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BATS Magazine

VOLUME 7, NO. 2 Summer 1989

"Flight of Fancy" Bat House

To the surprise of almost everyone, the main event at a benefit auction of whimsical bird houses wasn't a bird house at all: a bat house stole the show. Organized by the Texas Fine Arts Association, proceeds from the December 1988 auction benefitted Texas and national artists. Lake and Flato architects of San Antonio, Texas designed the fanciful bat house that became the highest bid item in the auction, bringing in an astounding $8,000. They originally had intended to design a hummingbird feeder for the event, but after hearing Merlin Tuttle lecture in San Antonio, they decided that a bat house would be much more fun. The "Flight of Fancy" house is a four foot tall, one foot square sheet metal box lined with rough-sawn wood. It stands 10 feet off the ground on rusted drill-stem pipe. Lake and Flato overwhelmed the competition with the sheer size and drama of their structure. Stacked over the top of the house are three huge squares of sheet metal, bent to simulate the wings of bats in flight. The "Flight of Fancy" bat house may or may not attract bats, but it certainly will always attract attention!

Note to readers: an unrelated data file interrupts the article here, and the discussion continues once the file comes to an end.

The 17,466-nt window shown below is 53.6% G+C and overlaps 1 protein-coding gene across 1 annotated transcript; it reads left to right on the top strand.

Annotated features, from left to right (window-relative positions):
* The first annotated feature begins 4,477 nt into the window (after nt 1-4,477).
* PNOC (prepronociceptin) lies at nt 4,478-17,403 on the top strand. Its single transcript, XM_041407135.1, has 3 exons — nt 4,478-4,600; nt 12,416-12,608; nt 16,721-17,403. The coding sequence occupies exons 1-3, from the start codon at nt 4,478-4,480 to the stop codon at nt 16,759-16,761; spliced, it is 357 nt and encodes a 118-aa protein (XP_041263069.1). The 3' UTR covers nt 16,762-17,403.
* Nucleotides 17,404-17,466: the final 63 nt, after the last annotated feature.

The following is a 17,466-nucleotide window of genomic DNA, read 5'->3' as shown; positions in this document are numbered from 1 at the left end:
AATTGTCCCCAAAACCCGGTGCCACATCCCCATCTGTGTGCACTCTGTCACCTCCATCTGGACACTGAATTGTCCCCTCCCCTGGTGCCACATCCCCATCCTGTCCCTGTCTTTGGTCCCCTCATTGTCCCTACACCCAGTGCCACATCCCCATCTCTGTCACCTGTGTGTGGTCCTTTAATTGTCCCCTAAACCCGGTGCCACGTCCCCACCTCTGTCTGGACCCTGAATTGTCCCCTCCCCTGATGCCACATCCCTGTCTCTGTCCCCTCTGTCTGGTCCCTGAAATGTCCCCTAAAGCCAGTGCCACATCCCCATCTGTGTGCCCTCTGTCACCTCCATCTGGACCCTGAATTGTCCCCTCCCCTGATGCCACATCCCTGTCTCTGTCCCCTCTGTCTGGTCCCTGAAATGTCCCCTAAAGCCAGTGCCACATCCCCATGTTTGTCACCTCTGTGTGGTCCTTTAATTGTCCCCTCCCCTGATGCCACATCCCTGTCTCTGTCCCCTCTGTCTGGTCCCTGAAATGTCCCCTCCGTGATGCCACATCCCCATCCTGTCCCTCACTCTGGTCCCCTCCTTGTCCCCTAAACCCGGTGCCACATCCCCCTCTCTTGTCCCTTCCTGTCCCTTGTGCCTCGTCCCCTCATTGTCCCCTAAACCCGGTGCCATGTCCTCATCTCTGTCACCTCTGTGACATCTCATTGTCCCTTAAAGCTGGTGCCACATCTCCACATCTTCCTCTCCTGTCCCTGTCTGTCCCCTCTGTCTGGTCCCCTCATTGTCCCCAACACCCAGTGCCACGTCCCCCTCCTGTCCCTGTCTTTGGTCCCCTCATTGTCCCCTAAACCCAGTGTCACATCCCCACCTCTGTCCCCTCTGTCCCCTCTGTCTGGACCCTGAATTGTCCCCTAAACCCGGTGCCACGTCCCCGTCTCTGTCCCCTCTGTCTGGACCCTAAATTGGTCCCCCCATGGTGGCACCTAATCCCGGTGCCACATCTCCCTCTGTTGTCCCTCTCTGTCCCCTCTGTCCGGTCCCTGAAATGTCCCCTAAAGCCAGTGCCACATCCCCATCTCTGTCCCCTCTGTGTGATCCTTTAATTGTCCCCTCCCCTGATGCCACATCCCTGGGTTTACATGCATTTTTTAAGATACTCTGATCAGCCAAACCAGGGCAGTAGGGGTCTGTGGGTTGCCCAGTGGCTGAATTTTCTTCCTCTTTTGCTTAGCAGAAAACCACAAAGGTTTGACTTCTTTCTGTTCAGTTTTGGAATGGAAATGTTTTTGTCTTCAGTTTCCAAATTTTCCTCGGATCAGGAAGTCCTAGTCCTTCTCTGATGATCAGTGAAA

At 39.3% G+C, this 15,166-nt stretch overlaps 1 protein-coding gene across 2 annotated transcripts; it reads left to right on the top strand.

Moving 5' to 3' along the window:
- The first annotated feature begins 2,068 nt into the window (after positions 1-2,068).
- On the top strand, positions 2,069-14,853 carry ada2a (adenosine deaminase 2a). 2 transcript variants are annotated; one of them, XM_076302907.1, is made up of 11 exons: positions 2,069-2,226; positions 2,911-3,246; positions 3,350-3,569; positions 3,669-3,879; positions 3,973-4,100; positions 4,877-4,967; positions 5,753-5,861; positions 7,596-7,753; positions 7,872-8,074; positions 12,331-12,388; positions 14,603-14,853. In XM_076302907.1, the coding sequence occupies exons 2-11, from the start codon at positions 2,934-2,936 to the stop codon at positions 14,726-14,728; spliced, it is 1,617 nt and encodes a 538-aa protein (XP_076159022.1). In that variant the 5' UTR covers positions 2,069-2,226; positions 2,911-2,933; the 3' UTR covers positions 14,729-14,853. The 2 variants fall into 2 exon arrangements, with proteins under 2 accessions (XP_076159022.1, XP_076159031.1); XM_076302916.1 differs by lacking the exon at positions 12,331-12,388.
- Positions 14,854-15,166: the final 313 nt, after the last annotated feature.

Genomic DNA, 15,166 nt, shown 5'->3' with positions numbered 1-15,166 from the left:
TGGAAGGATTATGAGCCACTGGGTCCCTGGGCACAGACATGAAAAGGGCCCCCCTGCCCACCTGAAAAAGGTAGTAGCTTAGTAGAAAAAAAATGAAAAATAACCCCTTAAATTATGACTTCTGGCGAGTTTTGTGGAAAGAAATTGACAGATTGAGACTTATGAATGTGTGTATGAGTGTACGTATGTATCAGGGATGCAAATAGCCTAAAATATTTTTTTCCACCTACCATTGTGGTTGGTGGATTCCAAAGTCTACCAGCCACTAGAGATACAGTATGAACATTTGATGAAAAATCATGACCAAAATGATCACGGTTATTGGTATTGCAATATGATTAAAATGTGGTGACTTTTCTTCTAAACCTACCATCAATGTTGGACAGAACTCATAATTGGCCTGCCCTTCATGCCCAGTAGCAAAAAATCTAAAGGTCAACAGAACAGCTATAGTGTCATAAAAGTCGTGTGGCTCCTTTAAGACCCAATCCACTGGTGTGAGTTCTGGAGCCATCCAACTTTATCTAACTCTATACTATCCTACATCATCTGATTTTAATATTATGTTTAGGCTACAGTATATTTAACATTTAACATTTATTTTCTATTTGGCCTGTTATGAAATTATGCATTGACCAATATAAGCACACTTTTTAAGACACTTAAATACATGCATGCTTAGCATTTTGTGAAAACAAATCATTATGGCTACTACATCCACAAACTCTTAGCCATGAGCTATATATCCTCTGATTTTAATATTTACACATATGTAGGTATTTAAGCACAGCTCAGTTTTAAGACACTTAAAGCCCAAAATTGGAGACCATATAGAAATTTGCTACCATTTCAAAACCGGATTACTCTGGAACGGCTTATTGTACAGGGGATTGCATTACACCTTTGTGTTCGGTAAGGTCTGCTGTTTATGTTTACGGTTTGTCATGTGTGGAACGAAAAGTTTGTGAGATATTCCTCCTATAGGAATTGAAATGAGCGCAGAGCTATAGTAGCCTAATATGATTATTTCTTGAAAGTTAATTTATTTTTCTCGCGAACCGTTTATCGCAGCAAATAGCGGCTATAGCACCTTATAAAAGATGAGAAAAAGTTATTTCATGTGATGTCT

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All articles in this issue:
On the Cover
The Fight for Mt. Etna
Extending an Invitation to Bats
If you have bats in your bat house and want to know what kind they are
"Flight of Fancy" Bat House
Dr. Campbell's "Malaria-Eradicating, Guano-Producing Bat Roosts"
A Campbell Bat Tower Restoration Project in Texas
Bat Houses in State Parks: An Experiment in New York
BCI Chairman Receives National Conservation Award
Andrew Sansom Joins BCI Board of Trustees
CITES Flying Fox Proposal Needs Your Help

Unless otherwise noted, all images are copyright ©Merlin D. Tuttle and/or ©Bat Conservation International